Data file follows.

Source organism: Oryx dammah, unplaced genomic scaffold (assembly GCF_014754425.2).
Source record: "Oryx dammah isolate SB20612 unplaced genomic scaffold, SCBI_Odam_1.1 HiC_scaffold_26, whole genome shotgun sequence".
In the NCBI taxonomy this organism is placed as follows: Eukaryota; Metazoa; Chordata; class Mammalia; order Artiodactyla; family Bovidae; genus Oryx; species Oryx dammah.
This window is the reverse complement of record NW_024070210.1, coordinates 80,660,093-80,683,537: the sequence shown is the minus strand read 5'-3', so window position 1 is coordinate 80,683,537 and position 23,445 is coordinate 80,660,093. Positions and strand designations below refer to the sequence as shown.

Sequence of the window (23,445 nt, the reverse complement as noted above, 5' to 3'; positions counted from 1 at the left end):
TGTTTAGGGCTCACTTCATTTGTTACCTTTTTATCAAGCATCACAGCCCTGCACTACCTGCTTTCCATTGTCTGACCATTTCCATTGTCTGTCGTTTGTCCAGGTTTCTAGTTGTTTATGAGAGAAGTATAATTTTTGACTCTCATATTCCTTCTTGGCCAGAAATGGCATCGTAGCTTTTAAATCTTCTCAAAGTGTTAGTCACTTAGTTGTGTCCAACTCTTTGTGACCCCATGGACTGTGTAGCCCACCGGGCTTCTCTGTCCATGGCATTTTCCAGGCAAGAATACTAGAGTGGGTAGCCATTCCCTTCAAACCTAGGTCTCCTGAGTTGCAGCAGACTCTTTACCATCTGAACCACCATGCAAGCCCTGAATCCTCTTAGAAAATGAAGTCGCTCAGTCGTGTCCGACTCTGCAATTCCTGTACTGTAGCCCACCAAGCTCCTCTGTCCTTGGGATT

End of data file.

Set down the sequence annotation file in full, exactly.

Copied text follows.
Source organism: Oryx dammah, unplaced genomic scaffold (assembly GCF_014754425.2).
Source record: "Oryx dammah isolate SB20612 unplaced genomic scaffold, SCBI_Odam_1.1 HiC_scaffold_26, whole genome shotgun sequence".
In the NCBI taxonomy this organism is placed as follows: Eukaryota; Metazoa; Chordata; class Mammalia; order Artiodactyla; family Bovidae; genus Oryx; species Oryx dammah.
This window is the reverse complement of record NW_024070210.1, coordinates 80,660,093-80,683,537: the sequence shown is the minus strand read 5'-3', so window position 1 is coordinate 80,683,537 and position 23,445 is coordinate 80,660,093. Positions and strand designations below refer to the sequence as shown.

Sequence of the window (23,445 nt, the reverse complement as noted above, 5' to 3'; positions counted from 1 at the left end):
TGTTTAGGGCTCACTTCATTTGTTACCTTTTTATCAAGCATCACAGCCCTGCACTACCTGCTTTCCATTGTCTGACCATTTCCATTGTCTGTCGTTTGTCCAGGTTTCTAGTTGTTTATGAGAGAAGTATAATTTTTGACTCTCATATTCCTTCTTGGCCAGAAATGGCATCGTAGCTTTTAAATCTTCTCAAAGTGTTAGTCACTTAGTTGTGTCCAACTCTTTGTGACCCCATGGACTGTGTAGCCCACCGGGCTTCTCTGTCCATGGCATTTTCCAGGCAAGAATACTAGAGTGGGTAGCCATTCCCTTCAAACCTAGGTCTCCTGAGTTGCAGCAGACTCTTTACCATCTGAACCACCATGCAAGCCCTGAATCCTCTTAGAAAATGAAGTCGCTCAGTCGTGTCCGACTCTGCAATTCCTGTACTGTAGCCCACCAAGCTCCTCTGTCCTTGGGATT